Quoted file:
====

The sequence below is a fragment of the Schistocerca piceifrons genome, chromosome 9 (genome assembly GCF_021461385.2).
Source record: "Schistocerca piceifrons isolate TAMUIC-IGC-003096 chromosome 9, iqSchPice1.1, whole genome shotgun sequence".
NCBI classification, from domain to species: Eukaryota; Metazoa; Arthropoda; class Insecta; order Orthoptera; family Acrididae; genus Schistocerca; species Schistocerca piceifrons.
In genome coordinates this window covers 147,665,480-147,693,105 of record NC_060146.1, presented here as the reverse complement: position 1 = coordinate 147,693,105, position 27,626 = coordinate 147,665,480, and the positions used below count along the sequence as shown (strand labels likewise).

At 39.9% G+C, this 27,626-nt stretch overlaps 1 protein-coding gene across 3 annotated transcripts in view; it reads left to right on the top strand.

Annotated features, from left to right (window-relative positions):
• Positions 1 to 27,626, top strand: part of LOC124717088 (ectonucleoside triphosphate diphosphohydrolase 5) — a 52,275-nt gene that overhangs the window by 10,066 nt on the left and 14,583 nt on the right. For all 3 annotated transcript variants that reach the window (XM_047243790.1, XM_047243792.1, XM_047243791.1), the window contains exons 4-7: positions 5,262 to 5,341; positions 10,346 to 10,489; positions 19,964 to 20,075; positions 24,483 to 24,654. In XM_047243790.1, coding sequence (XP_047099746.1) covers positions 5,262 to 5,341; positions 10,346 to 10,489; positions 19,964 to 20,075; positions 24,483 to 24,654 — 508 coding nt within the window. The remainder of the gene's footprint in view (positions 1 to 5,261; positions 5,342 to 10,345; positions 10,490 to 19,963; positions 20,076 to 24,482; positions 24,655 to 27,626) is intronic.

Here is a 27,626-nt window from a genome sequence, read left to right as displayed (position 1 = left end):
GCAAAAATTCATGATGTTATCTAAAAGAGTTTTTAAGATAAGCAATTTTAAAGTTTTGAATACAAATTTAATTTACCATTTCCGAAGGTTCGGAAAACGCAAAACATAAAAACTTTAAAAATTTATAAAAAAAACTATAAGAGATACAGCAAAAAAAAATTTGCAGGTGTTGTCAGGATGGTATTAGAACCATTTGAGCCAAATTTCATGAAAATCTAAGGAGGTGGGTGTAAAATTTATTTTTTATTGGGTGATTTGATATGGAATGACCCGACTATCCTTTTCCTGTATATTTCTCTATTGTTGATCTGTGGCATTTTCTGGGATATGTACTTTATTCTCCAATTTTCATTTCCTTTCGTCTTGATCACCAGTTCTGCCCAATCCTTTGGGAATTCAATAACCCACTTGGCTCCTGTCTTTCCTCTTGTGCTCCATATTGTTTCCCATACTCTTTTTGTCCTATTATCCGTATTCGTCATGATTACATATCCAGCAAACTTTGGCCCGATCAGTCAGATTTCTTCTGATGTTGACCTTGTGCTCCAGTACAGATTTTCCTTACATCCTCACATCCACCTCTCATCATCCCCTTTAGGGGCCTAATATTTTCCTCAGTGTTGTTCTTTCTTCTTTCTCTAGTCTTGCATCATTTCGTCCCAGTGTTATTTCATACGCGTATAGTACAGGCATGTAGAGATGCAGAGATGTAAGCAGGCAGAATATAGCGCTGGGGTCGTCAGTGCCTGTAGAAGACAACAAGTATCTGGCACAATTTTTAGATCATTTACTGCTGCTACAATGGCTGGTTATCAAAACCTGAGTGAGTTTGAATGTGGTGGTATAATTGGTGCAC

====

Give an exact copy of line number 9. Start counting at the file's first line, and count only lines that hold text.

GCAAAAATTCATGATGTTATCTAAAAGAGTTTTTAAGATAAGCAATTTTAAAGTTTTGAATACAAATTTAATTTACCATTTCCGAAGGTTCGGAAAACGCAAAACATAAAAACTTTAAAAATTTATAAAAAAAACTATAAGAGATACAGCAAAAAAAAATTTGCAGGTGTTGTCAGGATGGTATTAGAACCATTTGAGCCAAATTTCATGAAAATCTAAGGAGGTGGGTGTAAAATTTATTTTTTATTGGGTGATTTGATATGGAATGACCCGACTATCCTTTTCCTGTATATTTCTCTATTGTTGATCTGTGGCATTTTCTGGGATATGTACTTTATTCTCCAATTTTCATTTCCTTTCGTCTTGATCACCAGTTCTGCCCAATCCTTTGGGAATTCAATAACCCACTTGGCTCCTGTCTTTCCTCTTGTGCTCCATATTGTTTCCCATACTCTTTTTGTCCTATTATCCGTATTCGTCATGATTACATATCCAGCAAACTTTGGCCCGATCAGTCAGATTTCTTCTGATGTTGACCTTGTGCTCCAGTACAGATTTTCCTTACATCCTCACATCCACCTCTCATCATCCCCTTTAGGGGCCTAATATTTTCCTCAGTGTTGTTCTTTCTTCTTTCTCTAGTCTTGCATCATTTCGTCCCAGTGTTATTTCATACGCGTATAGTACAGGCATGTAGAGATGCAGAGATGTAAGCAGGCAGAATATAGCGCTGGGGTCGTCAGTGCCTGTAGAAGACAACAAGTATCTGGCACAATTTTTAGATCATTTACTGCTGCTACAATGGCTGGTTATCAAAACCTGAGTGAGTTTGAATGTGGTGGTATAATTGGTGCAC